• (3) “Thoughts About the Fifth Stage” by Richard L. Nolan ACM SIGMIS Database Vol 7 No. 2 1975
  • (4) “Designing the Future”, a speech by Jay W. Forrester at Seville University 12/15/98.
  • (5) "Enterprise Architecture: The Issue of the Century" by John A. Zachman. Database Programming and Design. 1998. 

About the Author

John A. Zachman

John A. Zachman

John A. Zachman is the originator of the “Framework for Enterprise Architecture” (The Zachman Framework™) which has received broad acceptance around the world as an integrative framework, an ontology for descriptive representations for Enterprises. Mr. Zachman is not only known for this work on Enterprise Architecture, but is also known for his early contributions to IBM’s Information Strategy methodology (Business Systems Planning) as well as to their Executive team planning techniques (Intensive Planning).

Mr. Zachman retired from IBM in 1990, having served them for 26 years. He is Founder and Chairman of his own education and consulting business, Zachman International®. He is also the Executive Director of the Federated Enterprise Architecture Certification Institute (The FEAC® Institute) in Washington, D.C., as well as the Chairman of the Zachman Institute™, a non-profit organization devoted to leveraging Zachman International's vast network of professionals and resources to offer services to small businesses and non-profit organizations as they prepare for and experience growth.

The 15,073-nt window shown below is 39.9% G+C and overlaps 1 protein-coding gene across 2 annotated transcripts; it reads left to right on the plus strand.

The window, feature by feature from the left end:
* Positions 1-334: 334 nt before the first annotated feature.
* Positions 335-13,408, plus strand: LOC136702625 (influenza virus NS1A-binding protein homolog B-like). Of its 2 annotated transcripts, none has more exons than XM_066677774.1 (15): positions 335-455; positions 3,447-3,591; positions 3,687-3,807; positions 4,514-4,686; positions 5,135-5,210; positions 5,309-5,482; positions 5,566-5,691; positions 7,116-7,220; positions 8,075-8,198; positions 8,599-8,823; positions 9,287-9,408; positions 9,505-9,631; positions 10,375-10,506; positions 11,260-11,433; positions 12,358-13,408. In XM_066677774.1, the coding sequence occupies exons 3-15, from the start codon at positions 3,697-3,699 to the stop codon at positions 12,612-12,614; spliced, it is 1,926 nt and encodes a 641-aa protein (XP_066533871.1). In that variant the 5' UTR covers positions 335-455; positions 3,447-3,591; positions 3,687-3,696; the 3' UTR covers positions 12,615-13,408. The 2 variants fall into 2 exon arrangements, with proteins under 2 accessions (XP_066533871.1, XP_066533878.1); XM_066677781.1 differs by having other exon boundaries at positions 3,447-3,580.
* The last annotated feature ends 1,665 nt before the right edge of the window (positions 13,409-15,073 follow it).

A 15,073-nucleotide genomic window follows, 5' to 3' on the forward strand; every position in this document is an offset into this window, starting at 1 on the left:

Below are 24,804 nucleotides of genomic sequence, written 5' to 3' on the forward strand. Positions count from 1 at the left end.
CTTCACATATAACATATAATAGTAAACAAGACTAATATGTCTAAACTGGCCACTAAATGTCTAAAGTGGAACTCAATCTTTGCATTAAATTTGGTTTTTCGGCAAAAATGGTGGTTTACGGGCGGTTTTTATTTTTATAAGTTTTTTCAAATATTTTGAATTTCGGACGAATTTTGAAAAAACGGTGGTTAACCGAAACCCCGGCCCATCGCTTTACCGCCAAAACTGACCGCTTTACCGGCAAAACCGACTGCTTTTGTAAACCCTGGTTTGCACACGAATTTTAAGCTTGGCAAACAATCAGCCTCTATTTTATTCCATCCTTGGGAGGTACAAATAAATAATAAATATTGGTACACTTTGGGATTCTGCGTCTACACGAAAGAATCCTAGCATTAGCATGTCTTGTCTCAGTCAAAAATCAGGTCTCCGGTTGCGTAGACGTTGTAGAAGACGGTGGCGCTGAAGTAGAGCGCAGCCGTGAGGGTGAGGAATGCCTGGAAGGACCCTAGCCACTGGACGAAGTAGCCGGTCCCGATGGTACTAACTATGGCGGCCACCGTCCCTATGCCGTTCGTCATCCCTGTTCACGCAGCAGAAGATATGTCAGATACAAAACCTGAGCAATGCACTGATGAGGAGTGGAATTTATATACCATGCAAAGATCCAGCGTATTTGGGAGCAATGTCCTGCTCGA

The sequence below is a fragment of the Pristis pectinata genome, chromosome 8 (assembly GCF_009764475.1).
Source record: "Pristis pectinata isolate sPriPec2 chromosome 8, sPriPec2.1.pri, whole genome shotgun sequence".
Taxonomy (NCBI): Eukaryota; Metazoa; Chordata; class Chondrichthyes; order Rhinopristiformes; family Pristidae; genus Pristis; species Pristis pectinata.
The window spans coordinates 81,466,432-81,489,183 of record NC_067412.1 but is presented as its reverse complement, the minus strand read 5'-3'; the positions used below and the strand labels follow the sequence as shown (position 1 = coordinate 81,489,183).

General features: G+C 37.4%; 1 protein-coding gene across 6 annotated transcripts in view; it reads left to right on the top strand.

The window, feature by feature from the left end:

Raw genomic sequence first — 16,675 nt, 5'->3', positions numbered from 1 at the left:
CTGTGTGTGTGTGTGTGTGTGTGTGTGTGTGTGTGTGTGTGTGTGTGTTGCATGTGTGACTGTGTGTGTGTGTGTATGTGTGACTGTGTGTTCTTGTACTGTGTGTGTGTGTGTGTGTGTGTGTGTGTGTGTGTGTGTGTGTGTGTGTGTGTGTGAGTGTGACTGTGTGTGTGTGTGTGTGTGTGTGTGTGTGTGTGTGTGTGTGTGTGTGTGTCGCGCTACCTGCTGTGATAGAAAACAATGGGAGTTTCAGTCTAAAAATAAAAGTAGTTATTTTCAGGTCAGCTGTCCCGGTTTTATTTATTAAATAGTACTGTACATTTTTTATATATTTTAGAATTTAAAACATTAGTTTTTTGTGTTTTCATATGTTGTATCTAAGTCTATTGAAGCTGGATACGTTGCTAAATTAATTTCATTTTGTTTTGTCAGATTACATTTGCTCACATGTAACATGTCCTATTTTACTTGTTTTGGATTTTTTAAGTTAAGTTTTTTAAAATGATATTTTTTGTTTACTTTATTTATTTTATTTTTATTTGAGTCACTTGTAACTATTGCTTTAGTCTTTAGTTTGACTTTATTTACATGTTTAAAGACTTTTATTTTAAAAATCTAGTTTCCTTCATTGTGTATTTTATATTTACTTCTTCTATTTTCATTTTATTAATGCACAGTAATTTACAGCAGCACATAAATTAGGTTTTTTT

Mr. Zachman serves on the Executive Council for Information Management and Technology (ECIMT) of the United States Government Accountability Office (GAO) and on the Advisory Board of the Data Administration Management Association International (DAMA-I) from whom he was awarded the 2002 Lifetime Achievement Award. In August 2015, Mr. Zachman was awarded a Lifetime Achievement Award for “recognition of his long term impact and contribution to how people think and practice Enterprise Architecture today, leaving his mark on generations to come” by the Global University Alliance and LEADing Practice. He was awarded the 2009 Enterprise Architecture Professional Lifetime Achievement Award from the Center for Advancement of the Enterprise Architecture Profession as well as the 2004 Oakland University, Applied Technology in Business (ATIB), Award for IS Excellence and Innovation. In August 2011, he was awarded the Gen. Colin Powell Public Sector Image Award by the Armed Services Alliance Program. In November 2013 he was acknowledged for Achievement and Excellence for Distinguished Innovative Academic Contribution by the IEEE Systems, Man and Cybernetics Society Technical Committees on Enterprise Information Systems and on Enterprise Architecture and Engineering.